Tuesday, April 17, 2007

Silver lining?

Amidst all the horror of yesterday's violence, it appears that a Professor and Holocaust victim who was shot and killed saved countless numbers of students' lives. Ironically this occurred on Holocaust Remembrance Day! Perhaps only those that have seen such inhuman carnage can truly appreciate the value and dignity of human life. It is a glorious thing when we can use and transfigure tragedies and sufferings that occur in our lives in order to carry out God's will, just as this martyr did. May he eternally rest in peace.

One of my favorite sayings from the Jewish Talmud, which is a commentary on Jewish law by various Rabbis, states, "Whoever destroys a soul, it is considered as if he destroyed an entire world. And whoever saves a life, it is considered as if he saved an entire world (Jerusalem Talmud, Sanhedrin 4:1 (22a)." Also, the Jewish notion of Tikkun Olam, which is Hebrew for "Repairing the World," in which we, as God's children, try to create a world like the one that existed before The Fall, in which there is no war, violence, poverty or death. Isaiah spoke of this City of Shalom in 2:2-4, in which, "Come, let us go up to the mountain of the Lord, to the house of Jacob; that he may teach us his ways and that we may walk in his paths." My favorite quote from the Scriptures comes from Psalm 139: "For it was you who formed my inward parts; you knit me together in my mother's womb...I was being made in secret, intricately woven in the depths of the earth." This teaches the importance of each individual life.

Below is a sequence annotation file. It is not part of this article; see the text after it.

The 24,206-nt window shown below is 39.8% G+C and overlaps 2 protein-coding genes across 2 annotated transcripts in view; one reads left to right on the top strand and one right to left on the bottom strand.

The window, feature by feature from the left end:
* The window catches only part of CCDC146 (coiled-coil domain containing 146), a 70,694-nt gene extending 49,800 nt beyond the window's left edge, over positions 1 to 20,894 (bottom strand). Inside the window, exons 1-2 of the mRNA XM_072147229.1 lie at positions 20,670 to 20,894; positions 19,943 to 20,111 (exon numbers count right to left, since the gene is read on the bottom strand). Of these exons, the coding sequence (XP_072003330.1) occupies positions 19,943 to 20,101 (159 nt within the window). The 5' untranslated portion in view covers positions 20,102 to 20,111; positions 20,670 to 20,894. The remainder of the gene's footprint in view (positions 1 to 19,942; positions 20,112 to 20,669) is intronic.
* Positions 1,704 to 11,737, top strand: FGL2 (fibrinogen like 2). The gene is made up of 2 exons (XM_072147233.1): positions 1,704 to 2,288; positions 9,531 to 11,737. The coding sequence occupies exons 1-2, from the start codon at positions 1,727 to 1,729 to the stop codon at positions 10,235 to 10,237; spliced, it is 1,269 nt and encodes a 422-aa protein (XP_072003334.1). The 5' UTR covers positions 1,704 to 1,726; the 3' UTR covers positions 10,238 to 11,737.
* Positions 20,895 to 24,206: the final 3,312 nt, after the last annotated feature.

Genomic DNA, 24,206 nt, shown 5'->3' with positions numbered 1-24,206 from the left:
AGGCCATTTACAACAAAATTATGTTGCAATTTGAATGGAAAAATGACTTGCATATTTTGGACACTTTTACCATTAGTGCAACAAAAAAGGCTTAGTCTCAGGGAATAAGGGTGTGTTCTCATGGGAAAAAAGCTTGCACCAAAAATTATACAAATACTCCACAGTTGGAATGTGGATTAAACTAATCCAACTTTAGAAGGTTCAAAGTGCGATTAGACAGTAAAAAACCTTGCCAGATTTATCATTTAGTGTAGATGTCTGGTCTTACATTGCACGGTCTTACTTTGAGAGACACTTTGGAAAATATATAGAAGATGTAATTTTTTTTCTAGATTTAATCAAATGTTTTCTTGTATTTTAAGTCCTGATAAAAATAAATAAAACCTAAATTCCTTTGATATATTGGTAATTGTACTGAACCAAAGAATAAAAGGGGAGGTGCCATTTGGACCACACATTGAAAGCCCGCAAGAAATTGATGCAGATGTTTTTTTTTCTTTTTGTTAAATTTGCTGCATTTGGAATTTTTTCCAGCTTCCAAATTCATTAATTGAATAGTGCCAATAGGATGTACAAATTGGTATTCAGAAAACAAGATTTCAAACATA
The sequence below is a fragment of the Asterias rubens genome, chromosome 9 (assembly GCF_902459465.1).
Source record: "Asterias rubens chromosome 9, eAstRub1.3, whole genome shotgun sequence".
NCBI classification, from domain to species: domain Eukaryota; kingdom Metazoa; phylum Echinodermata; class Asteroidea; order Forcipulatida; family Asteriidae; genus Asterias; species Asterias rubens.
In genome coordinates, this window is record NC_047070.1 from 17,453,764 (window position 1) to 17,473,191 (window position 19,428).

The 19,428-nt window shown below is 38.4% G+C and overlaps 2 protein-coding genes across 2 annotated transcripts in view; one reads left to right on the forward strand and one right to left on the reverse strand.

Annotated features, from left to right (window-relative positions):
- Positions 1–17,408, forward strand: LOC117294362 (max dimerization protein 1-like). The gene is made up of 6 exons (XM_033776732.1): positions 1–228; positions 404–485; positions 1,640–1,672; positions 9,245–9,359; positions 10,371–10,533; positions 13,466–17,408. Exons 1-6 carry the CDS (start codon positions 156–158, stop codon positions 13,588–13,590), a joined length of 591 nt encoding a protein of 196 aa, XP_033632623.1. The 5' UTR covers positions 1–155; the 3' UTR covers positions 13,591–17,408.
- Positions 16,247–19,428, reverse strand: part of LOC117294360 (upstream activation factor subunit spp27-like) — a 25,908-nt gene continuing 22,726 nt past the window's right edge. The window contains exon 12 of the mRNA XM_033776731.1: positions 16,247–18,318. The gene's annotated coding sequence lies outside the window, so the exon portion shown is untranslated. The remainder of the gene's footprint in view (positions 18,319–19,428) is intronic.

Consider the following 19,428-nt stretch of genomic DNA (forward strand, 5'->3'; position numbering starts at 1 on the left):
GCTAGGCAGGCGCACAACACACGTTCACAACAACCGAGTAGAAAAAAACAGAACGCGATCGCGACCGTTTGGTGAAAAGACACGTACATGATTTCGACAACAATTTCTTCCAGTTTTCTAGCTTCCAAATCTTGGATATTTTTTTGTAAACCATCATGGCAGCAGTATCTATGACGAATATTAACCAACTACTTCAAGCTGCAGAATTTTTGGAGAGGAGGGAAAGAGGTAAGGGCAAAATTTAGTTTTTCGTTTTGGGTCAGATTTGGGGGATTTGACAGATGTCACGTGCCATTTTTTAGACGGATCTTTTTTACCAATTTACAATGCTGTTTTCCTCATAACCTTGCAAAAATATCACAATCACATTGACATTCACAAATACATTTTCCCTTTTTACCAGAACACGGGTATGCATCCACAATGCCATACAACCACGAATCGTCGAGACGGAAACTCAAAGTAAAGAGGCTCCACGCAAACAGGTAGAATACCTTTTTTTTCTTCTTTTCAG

Just a week ago we celebrated how our Lord assumed human form, coming to the Earth on a rescue mission, and dying on a cross as a criminal would, so that each of us could individually commune with God, and die no more. It is these moments that we cry out to God, and they make us even more anxious for the day when He will come again. Until then, let us not only pray for peace and love, but embody them.


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